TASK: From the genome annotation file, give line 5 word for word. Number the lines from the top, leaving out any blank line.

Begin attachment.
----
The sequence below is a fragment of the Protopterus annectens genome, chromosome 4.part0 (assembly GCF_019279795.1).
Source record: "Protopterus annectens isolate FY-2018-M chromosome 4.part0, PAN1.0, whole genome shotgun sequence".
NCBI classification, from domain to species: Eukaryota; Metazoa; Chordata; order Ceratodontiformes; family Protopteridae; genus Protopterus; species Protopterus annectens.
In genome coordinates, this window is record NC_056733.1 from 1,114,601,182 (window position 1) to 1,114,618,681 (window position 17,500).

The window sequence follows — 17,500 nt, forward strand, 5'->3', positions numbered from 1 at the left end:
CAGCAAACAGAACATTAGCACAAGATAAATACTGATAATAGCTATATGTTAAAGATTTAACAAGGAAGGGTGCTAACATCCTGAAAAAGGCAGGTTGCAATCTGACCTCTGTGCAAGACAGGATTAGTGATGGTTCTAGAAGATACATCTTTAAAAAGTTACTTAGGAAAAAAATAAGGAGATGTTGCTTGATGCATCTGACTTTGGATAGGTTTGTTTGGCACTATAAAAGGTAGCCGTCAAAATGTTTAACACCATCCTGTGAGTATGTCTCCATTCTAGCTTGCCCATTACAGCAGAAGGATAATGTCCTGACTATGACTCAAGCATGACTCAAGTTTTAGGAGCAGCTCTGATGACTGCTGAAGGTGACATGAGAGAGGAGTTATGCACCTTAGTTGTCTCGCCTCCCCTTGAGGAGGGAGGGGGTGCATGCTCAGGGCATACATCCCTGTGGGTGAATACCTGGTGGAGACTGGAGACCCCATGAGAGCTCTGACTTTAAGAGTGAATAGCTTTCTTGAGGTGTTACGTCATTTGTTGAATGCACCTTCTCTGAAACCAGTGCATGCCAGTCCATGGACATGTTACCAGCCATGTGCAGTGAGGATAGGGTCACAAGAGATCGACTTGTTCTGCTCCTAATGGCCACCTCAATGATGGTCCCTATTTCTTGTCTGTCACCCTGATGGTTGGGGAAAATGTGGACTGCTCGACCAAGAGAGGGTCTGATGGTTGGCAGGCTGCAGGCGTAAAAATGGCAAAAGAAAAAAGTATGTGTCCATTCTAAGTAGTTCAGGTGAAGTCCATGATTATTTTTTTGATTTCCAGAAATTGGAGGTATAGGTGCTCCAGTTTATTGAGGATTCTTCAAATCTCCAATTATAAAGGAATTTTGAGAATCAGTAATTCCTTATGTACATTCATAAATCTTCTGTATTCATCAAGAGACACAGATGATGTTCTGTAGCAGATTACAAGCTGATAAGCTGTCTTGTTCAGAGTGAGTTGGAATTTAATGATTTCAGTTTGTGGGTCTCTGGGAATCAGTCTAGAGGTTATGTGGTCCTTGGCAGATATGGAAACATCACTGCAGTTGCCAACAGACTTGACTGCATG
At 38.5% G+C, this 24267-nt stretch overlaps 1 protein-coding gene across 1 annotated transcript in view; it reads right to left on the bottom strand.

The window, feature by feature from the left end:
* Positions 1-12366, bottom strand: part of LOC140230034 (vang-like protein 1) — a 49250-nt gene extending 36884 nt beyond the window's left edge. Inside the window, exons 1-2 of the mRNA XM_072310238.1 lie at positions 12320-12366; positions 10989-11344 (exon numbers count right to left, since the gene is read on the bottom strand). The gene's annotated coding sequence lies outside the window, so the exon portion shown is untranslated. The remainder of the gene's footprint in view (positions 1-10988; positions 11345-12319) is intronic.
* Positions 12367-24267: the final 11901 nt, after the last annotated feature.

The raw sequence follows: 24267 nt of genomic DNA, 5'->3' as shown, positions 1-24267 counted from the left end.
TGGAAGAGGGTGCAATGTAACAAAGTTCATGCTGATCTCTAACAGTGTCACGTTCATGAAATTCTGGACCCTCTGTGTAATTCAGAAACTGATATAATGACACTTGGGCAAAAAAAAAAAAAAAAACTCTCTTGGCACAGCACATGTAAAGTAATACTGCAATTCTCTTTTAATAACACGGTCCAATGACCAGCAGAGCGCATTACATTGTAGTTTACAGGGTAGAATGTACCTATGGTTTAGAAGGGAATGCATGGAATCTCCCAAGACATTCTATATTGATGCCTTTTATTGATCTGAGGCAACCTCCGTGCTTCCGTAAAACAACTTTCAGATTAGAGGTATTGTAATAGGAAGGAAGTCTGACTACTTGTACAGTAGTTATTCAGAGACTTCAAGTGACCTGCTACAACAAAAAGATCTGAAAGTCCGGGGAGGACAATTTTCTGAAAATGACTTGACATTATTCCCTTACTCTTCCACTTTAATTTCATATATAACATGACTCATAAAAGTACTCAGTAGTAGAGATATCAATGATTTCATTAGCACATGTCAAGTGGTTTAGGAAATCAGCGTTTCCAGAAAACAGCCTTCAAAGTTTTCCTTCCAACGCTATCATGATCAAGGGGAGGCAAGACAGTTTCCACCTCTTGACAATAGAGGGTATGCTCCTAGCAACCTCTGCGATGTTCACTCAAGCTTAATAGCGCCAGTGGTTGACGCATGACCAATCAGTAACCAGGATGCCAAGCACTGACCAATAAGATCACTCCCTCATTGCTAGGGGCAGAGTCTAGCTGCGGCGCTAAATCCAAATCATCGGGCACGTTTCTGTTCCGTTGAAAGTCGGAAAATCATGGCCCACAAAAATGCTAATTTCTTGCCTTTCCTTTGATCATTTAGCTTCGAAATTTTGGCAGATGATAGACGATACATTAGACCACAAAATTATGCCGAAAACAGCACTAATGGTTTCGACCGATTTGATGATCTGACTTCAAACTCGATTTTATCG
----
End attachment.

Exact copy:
The window sequence follows — 17,500 nt, forward strand, 5'->3', positions numbered from 1 at the left end: